OPINION

OPINION | Good night, sweet dreams - but what do they all mean?

DRIFTING OFF: Illustration by Frederick Cayley Robinson from 'The Blue Bird: a fairy play in six acts' by Maurice Maeterlinck (Dodd, Mead and Company, 1920).

DRIFTING OFF: Illustration by Frederick Cayley Robinson from 'The Blue Bird: a fairy play in six acts' by Maurice Maeterlinck (Dodd, Mead and Company, 1920).

Do you dream a lot? Do you remember them?

Some people do, some people don't, I'm not here to judge. But you should know that particularly vivid dreams may mean you're pregnant.

Well, that's one reported cause of intense dreams. Some others are stress, insomnia and cheese at bedtime.

Having experienced all these triggers before in my life, I am fairly familiar with waking up after a big night on the pillow and frantically checking I'm not a) naked in public and b) expected to do a maths exam for which I haven't studied.

Neither of those two things are likely to happen in real life, thank heavens, but it's amazing how convincing dreams can be.

Dreams have long fascinated human beings (and probably other animals, but they can't tell us about it; judging by how much running and whining happens in my dog's dreams, they're pretty fervent).

From Daniel interpreting Pharaoh's dreams in the Old Testament to the kite-string tangle that is the movie Inception, people aren't satisfied with knowing that we dream - they want to know why, and whether they have any meaning beyond randomly firing neurons in our sleeping heads.

In ancient times, dreams were regarded with a seriousness that modern Westerners would today find ludicrous. For example, the Persian king Xerxes I invaded Greece on the basis of a dream - not something that would fly with the UN these days.

The Persian king Xerxes I invaded Greece on the basis of a dream - not something that would fly with the UN these days.

To believe that dreams were prophecy, messages from God or divine inspiration was practically standard throughout most of human history, and there's a little bit of that hanging on for most of us, if we're completely honest.

I, for one, won't be going near any maths courses anytime soon. And I'll always check I'm fully dressed before I leave the house. Those prophecies aren't going to be fulfilled on my watch.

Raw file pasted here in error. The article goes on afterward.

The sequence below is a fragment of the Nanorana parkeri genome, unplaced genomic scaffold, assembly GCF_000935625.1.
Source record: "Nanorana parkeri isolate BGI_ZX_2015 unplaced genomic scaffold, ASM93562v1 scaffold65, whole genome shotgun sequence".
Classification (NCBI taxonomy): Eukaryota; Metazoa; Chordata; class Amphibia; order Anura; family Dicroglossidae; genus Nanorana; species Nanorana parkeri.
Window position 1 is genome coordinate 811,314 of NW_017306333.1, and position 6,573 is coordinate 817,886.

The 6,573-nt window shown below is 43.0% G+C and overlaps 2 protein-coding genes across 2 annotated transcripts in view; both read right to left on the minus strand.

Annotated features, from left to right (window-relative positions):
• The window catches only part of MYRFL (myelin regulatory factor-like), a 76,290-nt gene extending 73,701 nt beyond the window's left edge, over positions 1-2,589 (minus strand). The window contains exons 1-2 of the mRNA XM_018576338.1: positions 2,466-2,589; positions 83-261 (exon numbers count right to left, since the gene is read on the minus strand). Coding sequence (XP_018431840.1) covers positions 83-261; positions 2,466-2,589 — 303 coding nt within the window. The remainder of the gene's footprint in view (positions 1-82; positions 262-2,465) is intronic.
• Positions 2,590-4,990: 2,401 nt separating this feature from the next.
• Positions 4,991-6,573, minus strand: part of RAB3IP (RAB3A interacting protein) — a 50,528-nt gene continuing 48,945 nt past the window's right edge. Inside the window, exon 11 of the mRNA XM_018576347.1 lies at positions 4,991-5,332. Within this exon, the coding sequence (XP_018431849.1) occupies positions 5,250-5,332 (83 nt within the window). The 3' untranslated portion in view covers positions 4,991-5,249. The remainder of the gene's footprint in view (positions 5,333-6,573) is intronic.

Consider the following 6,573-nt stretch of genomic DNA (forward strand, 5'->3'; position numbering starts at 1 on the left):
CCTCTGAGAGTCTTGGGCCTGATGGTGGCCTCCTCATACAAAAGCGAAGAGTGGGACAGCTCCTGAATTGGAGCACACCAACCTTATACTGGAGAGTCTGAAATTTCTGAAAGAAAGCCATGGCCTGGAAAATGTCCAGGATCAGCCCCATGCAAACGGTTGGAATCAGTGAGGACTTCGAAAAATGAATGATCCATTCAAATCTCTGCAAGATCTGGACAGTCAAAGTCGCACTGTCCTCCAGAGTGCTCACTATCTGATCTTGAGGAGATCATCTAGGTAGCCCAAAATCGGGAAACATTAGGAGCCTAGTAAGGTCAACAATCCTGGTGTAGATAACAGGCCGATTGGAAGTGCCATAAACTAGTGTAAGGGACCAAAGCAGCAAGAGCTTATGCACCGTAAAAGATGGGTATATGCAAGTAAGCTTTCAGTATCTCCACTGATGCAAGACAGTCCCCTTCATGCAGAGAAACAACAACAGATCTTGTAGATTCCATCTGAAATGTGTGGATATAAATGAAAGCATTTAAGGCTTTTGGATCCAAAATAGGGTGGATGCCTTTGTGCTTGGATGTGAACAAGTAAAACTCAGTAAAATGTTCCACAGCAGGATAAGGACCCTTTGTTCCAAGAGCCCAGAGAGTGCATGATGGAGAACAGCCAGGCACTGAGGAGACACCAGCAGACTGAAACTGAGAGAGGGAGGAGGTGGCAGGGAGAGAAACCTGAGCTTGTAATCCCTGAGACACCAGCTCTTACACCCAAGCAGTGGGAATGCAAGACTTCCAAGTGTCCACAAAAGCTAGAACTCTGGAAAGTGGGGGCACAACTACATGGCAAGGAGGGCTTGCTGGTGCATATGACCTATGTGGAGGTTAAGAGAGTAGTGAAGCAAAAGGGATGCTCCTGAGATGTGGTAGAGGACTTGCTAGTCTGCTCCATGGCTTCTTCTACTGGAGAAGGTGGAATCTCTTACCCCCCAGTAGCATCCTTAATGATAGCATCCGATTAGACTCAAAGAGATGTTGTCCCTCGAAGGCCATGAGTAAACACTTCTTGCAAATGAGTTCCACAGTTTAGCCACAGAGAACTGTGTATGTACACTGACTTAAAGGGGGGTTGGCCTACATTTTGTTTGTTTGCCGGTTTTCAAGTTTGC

Still others, such as Freud, postulated that dreams were a window to our unconscious, peeling back the curtain on our deepest desires and fears.

There's another theory that dreams are our brains' way of processing information, emotion and experience we accumulate in our waking life, with more than one famous inventor or thinker coming across the solution to a problem in their sleep.

From Einstein's theory of the speed of light to Mendeleev's table of elements, Mary Shelley's Frankenstein to Coleridge's Kubla Khan, the list is suprisingly long.

According to the dream experts (yes, that's a job you can do), that desire to find meaning in our dreams has taken on a sense of urgency during the current pandemic, with the hashtags like #CoronaDreams and #coviddreams racking up the tweets, and academic projects like Lockdown Dreams receiving overwhelming amounts of data.

It's no real shock that we're dreaming more, or more vividly, during a time of crisis.

It's almost the perfect storm for dreaming: heightened anxiety and emotion, information overload, longer hours in bed (due to less commuting), and more time to reflect on and remember our dreams.

If that describes you, then all I can say is that no matter what, don't go hunting for meaning on those internet dream dictionary sites. One of them suggested my maths exam dream is because "something doesn't add up" in my life, when I know it's really just traumatic flashbacks from Mrs Kuswadi's maths class c1989. If they get that wrong, what do they know, really?